The economic repercussions of coronavirus are impacting all areas of society. Pete McKenzie looks at what it’s like for students around the country.
University students across the country have been thrust into unprecedented uncertainty, both financial and emotional, by the fast-moving Covid-19 crisis. As the pandemic disrupts the tourism and hospitality industries in particular, many students find themselves out of a job and struggling to pay rent while the four-week lockdown looms.
Ciara Mitchell, a student at Victoria University of Wellington, worked a casual contract at one of Wellington’s most iconic venues. On Saturday the 22nd, she was informed there would be no more shifts for her to work. “I don’t get paid sick leave, or other benefits … At the moment due to this, I won’t be able to afford groceries and bills, so my only option is to go home”.
Some overseas countries with the virus, such as America, are facing an unemployment rate of up to 20 percent. While there’s no indication unemployment will increase that drastically in New Zealand, economists are predicting a significant jump – potentially to a level higher than at any time in the last two decades. The hardest hit will be those on casual contracts, which are far easier for employers to eliminate as they face drastic revenue drops, and those working in tourism or hospitality, which have few, if any, work from home options and whose business model depends on in-person customers. Students are overrepresented in both of those categories.
A different Victoria University student, who asked not to be named, was told on Sunday the 23rd that she no longer had a casual job as a payroll filing clerk at one of New Zealand’s largest government agencies because they couldn’t provide a remote working option. “[I’m] having to move home, as I cannot afford rent and the cost of living.”
Students can get a weekly payment of up to $235.84 from Studylink to cover their living costs, but that is quickly consumed by housing costs in expensive university cities like Wellington and Auckland where rent typically costs between $200 and $350 – meaning casual or part-time jobs are necessary in order for students to afford basic expenses.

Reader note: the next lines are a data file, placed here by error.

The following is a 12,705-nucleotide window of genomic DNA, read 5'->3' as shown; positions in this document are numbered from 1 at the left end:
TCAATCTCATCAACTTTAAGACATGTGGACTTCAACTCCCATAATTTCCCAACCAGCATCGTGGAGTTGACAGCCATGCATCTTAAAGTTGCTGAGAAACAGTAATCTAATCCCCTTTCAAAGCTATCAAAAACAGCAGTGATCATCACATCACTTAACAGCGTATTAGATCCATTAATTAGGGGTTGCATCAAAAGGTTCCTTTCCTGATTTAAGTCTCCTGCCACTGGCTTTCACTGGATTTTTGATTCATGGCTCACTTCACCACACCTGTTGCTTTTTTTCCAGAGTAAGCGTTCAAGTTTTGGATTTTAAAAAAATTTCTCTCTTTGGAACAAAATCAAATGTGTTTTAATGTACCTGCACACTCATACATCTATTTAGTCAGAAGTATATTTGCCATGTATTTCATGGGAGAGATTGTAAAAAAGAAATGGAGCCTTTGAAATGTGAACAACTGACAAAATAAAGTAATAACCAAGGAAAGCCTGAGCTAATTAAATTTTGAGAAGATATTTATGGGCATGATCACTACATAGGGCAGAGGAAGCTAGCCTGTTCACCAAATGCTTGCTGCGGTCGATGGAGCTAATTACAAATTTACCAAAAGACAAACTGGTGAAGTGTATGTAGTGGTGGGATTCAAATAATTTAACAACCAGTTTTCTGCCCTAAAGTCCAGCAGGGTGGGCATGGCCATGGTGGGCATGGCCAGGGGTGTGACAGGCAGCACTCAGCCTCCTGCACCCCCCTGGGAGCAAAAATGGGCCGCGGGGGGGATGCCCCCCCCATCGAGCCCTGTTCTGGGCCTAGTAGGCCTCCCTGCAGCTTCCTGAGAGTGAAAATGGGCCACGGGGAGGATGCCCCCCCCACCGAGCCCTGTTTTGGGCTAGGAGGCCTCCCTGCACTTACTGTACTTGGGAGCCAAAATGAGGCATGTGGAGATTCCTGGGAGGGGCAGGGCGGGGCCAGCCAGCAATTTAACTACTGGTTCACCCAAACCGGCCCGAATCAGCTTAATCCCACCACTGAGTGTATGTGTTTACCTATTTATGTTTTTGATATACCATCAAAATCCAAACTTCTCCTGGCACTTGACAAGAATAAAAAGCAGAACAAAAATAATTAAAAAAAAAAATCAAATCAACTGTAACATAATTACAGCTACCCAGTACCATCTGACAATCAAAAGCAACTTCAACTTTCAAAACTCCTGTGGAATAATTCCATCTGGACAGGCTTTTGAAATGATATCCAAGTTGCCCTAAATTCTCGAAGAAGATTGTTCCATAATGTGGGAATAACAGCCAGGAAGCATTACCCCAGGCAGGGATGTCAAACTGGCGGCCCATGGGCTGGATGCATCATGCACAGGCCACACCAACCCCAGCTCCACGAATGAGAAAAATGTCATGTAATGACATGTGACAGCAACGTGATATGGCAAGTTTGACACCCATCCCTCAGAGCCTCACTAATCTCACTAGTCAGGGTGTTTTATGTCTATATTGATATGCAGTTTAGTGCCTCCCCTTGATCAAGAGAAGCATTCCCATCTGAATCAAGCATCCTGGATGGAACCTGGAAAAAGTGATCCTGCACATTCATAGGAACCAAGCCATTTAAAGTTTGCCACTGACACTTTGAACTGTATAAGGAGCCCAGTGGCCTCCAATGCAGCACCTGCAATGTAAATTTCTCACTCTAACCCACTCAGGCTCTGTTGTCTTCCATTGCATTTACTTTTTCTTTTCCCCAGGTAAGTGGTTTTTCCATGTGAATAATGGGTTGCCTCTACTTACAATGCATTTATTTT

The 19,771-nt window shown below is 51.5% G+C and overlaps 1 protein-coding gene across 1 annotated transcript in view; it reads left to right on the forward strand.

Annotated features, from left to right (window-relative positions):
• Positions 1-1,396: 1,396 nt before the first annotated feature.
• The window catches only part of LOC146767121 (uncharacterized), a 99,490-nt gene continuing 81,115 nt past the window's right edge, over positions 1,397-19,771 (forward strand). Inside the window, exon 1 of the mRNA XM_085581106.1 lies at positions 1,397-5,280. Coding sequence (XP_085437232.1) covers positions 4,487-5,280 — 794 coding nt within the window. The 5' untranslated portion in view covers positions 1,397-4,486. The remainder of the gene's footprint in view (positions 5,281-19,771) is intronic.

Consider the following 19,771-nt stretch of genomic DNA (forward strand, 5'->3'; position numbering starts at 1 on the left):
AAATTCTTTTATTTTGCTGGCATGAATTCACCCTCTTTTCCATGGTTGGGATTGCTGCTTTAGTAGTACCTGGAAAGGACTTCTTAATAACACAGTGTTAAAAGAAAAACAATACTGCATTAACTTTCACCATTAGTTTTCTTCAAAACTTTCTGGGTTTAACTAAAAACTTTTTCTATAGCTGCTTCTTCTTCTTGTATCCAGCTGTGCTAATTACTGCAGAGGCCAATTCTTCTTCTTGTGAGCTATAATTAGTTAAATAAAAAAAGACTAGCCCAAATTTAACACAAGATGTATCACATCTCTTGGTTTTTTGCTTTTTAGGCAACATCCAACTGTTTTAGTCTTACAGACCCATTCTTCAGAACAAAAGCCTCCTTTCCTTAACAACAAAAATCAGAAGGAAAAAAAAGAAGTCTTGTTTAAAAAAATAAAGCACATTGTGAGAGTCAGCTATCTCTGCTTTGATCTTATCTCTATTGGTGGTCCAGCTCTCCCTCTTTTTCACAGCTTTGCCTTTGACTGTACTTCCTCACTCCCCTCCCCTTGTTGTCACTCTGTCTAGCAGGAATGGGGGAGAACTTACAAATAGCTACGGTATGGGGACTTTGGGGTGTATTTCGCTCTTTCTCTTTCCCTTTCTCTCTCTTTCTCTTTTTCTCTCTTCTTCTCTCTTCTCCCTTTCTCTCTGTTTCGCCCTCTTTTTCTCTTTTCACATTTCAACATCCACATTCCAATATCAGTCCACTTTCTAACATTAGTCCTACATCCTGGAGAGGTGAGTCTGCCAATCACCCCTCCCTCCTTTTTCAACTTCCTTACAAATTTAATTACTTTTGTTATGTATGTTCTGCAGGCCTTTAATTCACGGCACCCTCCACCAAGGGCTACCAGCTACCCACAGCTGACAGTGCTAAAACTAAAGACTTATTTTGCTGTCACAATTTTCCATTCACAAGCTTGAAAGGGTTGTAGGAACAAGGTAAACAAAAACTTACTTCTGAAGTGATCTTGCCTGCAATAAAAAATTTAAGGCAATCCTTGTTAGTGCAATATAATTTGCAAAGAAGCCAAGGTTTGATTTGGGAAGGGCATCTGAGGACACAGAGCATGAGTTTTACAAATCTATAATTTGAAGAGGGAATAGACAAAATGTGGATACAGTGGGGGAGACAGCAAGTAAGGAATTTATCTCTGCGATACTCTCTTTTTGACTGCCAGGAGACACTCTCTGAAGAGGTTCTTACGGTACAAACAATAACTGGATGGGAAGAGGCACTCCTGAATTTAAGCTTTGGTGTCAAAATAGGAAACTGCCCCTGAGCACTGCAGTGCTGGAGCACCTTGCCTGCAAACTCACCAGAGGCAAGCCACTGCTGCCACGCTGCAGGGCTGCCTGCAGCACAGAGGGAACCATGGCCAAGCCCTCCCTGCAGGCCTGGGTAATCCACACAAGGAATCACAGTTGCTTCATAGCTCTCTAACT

As a result of the sudden financial crunch, students around the country are rushing to return to their family home. Many will find it difficult. According to another student in Wellington, “trying to access transport back to Auckland was impossible today. Travel is expensive enough on a student budget. I want to be with my family at this time, but the cost of transport is really prohibiting me from doing this”. Other students who are able to afford tickets have struggled to purchase them as travel providers deal with an influx of demand.
Even if students can return home, it potentially means putting their loved ones in danger. According to Tamatha Paul, a Wellington City Councillor and former president of Victoria University’s student union, “a lot of people can’t move home… because that means returning to their vulnerable grandparents. And they don’t know if they’ve contracted anything, because unless you fit into the at-risk category and show symptoms you can’t get tested.” Indeed, if there is already undetected community spread in New Zealand, the mass movement of tens of thousands of students across the country is likely to dramatically worsen the problem.
As a result, many students find themselves in an unenviable Catch-22: unable to return home due to the expense or for fear of unwittingly spreading the virus, and unable to afford to remain where they are. In response, the New Zealand Union of Students Associations (NZUSA) is demanding that the government establish a ‘Covid-19 Hardship Fund’ for students in this position. According to Isabella Lenihan-Ikin, NZUSA’s President, “the weekly income that students receive from the Government is insufficient to cover essential costs at the best of times. With employment drying up for students and tertiary providers closing their doors for students for indefinite time periods, students face even great financial insecurity. The Government needs to act urgently to ensure that students can access emergency hardship funding.”
Grant Robertson, the Minister of Finance, has already announced a range of measures to financially support businesses and individuals, including wage subsidies, benefit increases and a ban on rent increases or no-cause evictions. But even significant wage subsidies are unlikely to encourage employers to retain workers if their businesses have no incoming revenue or if the nature of the business means working from home isn’t possible. And students are worried that, since many will be unable to pay even current levels of rent, some landlords may argue that they do have a reason to evict: non-payment of rent.
Robertson has indicated that further announcements of financial support for individuals are on the way. Students are waiting with bated breath.